Housing

Despite many retirees clearing their mortgage before retirement, housing-related costs can still add up. You’ll need to consider your council tax, fuel bills, insurance and the costs of essential repairs and maintenance. If your home is expensive to maintain, you might consider moving to one that’s cheaper to maintain. This may also free up equity, which can be used to support your retirement lifestyle. 

Transport

You might not need the daily commute in retirement, but you might find that you spend more time travelling. After all, you will have more time to spend on leisure activities and visiting friends and family. Consider the cost of maintaining and running your car, including fuel, or using public transportation.

Groceries and other day-to-day expenses

Your daily expenses include groceries, pet care, clothing and footwear. Try to work out how much your shopping bills come to each month at the moment to work out your annual costs.

Gifting

If you love gifting presents then make sure you plan your spending for Christmas and birthdays into your retirement budget. But remember, gifting should never put you in a position of financial difficulty, so work out what you can afford and stick to it.

Leisure activities

Retirement is a time to enjoy life to the fullest. Plan for expenses related to hobbies, holidays and social activities. Don't forget to consider future goals, such as a new hobby or extra time with the grandchildren.

Healthcare costs

Consider if you want to budget for private healthcare and dentistry to get quicker access to specialist care and elective procedures in retirement. You may also want to budget for social care costs, as you may have to contribute to the cost of homecare for you or your partner in the future.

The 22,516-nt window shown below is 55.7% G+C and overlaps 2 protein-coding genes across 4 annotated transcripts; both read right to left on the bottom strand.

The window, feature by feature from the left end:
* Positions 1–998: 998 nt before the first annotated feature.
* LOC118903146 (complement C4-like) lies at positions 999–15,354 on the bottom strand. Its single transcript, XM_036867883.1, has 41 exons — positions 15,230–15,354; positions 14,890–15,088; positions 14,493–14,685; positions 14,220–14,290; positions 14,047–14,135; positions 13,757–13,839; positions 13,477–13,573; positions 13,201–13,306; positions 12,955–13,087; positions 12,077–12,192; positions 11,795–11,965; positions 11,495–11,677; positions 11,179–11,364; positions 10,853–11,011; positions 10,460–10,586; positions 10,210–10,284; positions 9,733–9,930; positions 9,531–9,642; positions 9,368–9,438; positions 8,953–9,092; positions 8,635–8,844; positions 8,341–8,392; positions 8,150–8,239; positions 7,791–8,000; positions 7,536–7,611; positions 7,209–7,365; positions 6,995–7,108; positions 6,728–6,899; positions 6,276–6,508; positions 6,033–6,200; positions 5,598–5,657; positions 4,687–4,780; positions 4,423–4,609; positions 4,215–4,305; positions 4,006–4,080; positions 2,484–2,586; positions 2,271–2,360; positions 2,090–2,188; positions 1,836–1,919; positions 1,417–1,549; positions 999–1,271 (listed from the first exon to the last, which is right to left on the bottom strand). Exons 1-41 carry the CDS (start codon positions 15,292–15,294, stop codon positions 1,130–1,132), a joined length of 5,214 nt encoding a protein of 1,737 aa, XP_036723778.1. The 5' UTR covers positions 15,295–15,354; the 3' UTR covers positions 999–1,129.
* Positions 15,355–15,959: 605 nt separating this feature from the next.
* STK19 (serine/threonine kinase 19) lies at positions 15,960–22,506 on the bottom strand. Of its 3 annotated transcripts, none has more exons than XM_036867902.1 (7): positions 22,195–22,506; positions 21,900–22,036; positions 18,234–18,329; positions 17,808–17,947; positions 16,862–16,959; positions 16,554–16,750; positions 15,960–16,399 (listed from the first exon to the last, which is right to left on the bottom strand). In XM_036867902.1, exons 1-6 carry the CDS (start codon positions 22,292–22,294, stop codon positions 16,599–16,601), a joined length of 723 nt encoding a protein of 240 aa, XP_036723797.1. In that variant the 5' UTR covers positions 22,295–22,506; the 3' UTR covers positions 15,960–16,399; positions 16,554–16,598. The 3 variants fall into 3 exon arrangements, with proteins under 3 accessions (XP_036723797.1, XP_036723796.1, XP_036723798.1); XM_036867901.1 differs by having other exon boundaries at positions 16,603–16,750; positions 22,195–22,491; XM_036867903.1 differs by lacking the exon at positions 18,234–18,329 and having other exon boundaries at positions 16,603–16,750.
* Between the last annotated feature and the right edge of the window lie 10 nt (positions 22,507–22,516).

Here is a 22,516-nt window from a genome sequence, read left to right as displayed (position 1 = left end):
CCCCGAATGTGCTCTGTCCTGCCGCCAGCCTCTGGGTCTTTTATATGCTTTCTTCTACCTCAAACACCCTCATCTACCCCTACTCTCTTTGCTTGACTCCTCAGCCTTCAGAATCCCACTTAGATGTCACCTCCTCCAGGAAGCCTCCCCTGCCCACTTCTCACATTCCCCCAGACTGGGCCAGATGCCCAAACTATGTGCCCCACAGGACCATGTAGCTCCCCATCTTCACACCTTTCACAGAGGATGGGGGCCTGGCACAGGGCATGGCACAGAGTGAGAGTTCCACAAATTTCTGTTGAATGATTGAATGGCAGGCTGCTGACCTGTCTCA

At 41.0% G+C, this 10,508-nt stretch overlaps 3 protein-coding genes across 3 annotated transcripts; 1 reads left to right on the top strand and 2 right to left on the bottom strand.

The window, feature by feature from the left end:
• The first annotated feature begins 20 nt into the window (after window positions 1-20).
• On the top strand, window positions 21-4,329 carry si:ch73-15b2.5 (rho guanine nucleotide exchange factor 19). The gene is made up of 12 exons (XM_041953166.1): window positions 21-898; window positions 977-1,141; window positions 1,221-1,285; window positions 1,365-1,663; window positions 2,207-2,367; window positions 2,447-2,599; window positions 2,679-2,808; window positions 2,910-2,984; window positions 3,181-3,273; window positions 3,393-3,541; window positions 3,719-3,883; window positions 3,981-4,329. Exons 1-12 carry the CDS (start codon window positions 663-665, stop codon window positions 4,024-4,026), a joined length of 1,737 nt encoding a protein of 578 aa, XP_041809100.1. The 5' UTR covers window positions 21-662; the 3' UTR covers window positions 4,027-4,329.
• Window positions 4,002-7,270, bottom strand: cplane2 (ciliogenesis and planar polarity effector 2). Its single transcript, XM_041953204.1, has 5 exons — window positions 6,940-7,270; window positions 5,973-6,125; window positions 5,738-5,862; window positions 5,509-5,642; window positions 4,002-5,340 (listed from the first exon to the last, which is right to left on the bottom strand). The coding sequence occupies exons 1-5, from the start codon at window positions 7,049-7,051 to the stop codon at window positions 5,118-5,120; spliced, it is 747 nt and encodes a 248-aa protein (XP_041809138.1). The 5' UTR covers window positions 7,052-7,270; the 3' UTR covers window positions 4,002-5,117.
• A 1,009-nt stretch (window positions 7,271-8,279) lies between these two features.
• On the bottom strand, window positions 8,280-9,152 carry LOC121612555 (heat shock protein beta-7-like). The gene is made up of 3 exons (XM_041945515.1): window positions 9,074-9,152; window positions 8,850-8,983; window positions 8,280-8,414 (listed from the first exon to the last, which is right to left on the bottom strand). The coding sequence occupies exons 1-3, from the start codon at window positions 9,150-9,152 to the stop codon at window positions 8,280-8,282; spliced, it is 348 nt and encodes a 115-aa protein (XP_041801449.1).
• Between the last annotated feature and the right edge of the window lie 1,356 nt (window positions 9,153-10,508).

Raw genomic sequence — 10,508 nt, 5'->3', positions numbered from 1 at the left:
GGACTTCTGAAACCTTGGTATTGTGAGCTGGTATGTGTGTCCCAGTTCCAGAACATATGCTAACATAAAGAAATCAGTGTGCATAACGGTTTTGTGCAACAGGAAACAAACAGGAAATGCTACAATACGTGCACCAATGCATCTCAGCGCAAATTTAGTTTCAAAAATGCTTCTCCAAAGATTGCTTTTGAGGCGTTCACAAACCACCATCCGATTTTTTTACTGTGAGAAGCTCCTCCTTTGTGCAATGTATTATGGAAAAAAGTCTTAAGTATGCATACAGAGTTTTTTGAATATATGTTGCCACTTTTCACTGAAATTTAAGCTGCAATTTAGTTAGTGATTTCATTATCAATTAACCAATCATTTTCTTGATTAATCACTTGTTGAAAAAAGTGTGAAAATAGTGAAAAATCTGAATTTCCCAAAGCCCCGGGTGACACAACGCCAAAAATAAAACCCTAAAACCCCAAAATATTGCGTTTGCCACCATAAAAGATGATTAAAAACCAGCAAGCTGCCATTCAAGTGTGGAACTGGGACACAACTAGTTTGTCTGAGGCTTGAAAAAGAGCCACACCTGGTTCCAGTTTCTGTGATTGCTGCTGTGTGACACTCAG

How long do your retirement savings have to stretch?

Nobody has a crystal ball to answer this question, but having an idea of when you intend to start your retirement will help you to plan ahead financially. 

In terms of how long you should plan for, the good news is that life expectancy has been increasing. According to the Office for National Statistics, a typical 65-year-old today can expect to live another 18.5 years if they’re a man and 21 years if they’re a woman. 

However, the State Pension age is rising steadily to 67 between 2026-28 and you should consider if the State Pension and any other retirement savings will enable you to maintain the lifestyle you want in retirement. 

If it looks like your retirement income will fall short of where you want it to be, you may have time to put away more money each month. Another option is to consider delaying your retirement by a year or two. 

Talk to Retirement Line about your annuity options 

If you are 55+ and thinking about using all or some of your pension savings to provide an additional income in your retirement, make sure you speak to our friendly Annuity Specialists. Annuities can be used to top up your State Pension with regular, guaranteed income. Taking a lifetime annuity will mean you’ll know exactly how much you’ll get each month for the rest of your retirement. 

In addition to answering all your questions about your annuity options, they can also check the latest annuity rates and how much income you can achieve based on your individual circumstances.

Get peace of mind today by speaking to our friendly team. Call us on  01733 973038 or request a free call back here.